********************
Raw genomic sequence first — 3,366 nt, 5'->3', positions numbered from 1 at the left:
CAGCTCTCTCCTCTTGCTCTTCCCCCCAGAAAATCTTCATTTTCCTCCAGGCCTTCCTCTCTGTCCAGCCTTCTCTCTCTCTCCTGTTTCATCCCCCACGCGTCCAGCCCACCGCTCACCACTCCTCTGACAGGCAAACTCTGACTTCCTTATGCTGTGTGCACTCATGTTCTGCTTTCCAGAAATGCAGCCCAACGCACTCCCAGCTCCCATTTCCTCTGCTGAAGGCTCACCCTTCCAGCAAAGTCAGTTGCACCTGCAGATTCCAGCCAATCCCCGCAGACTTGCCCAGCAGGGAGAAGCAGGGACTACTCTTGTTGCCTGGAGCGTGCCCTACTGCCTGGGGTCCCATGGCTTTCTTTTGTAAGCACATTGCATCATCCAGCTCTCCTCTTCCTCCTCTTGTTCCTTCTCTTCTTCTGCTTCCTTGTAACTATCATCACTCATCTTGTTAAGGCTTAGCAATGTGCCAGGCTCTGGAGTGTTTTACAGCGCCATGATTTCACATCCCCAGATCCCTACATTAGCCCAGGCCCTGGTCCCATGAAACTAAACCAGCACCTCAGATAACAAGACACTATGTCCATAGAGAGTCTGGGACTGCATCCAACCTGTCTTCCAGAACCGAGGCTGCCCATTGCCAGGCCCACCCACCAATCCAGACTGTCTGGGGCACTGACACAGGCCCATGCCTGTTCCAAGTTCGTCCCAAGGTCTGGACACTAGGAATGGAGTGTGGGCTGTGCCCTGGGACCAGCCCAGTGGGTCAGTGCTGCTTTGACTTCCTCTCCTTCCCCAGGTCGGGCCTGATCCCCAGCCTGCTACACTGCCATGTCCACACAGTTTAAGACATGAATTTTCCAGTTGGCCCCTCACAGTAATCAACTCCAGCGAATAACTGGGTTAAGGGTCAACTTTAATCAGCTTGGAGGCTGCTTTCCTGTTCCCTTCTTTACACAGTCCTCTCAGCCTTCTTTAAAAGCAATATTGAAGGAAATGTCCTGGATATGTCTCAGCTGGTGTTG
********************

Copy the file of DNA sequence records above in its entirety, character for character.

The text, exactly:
Raw genomic sequence first — 3,366 nt, 5'->3', positions numbered from 1 at the left:
CAGCTCTCTCCTCTTGCTCTTCCCCCCAGAAAATCTTCATTTTCCTCCAGGCCTTCCTCTCTGTCCAGCCTTCTCTCTCTCTCCTGTTTCATCCCCCACGCGTCCAGCCCACCGCTCACCACTCCTCTGACAGGCAAACTCTGACTTCCTTATGCTGTGTGCACTCATGTTCTGCTTTCCAGAAATGCAGCCCAACGCACTCCCAGCTCCCATTTCCTCTGCTGAAGGCTCACCCTTCCAGCAAAGTCAGTTGCACCTGCAGATTCCAGCCAATCCCCGCAGACTTGCCCAGCAGGGAGAAGCAGGGACTACTCTTGTTGCCTGGAGCGTGCCCTACTGCCTGGGGTCCCATGGCTTTCTTTTGTAAGCACATTGCATCATCCAGCTCTCCTCTTCCTCCTCTTGTTCCTTCTCTTCTTCTGCTTCCTTGTAACTATCATCACTCATCTTGTTAAGGCTTAGCAATGTGCCAGGCTCTGGAGTGTTTTACAGCGCCATGATTTCACATCCCCAGATCCCTACATTAGCCCAGGCCCTGGTCCCATGAAACTAAACCAGCACCTCAGATAACAAGACACTATGTCCATAGAGAGTCTGGGACTGCATCCAACCTGTCTTCCAGAACCGAGGCTGCCCATTGCCAGGCCCACCCACCAATCCAGACTGTCTGGGGCACTGACACAGGCCCATGCCTGTTCCAAGTTCGTCCCAAGGTCTGGACACTAGGAATGGAGTGTGGGCTGTGCCCTGGGACCAGCCCAGTGGGTCAGTGCTGCTTTGACTTCCTCTCCTTCCCCAGGTCGGGCCTGATCCCCAGCCTGCTACACTGCCATGTCCACACAGTTTAAGACATGAATTTTCCAGTTGGCCCCTCACAGTAATCAACTCCAGCGAATAACTGGGTTAAGGGTCAACTTTAATCAGCTTGGAGGCTGCTTTCCTGTTCCCTTCTTTACACAGTCCTCTCAGCCTTCTTTAAAAGCAATATTGAAGGAAATGTCCTGGATATGTCTCAGCTGGTGTTG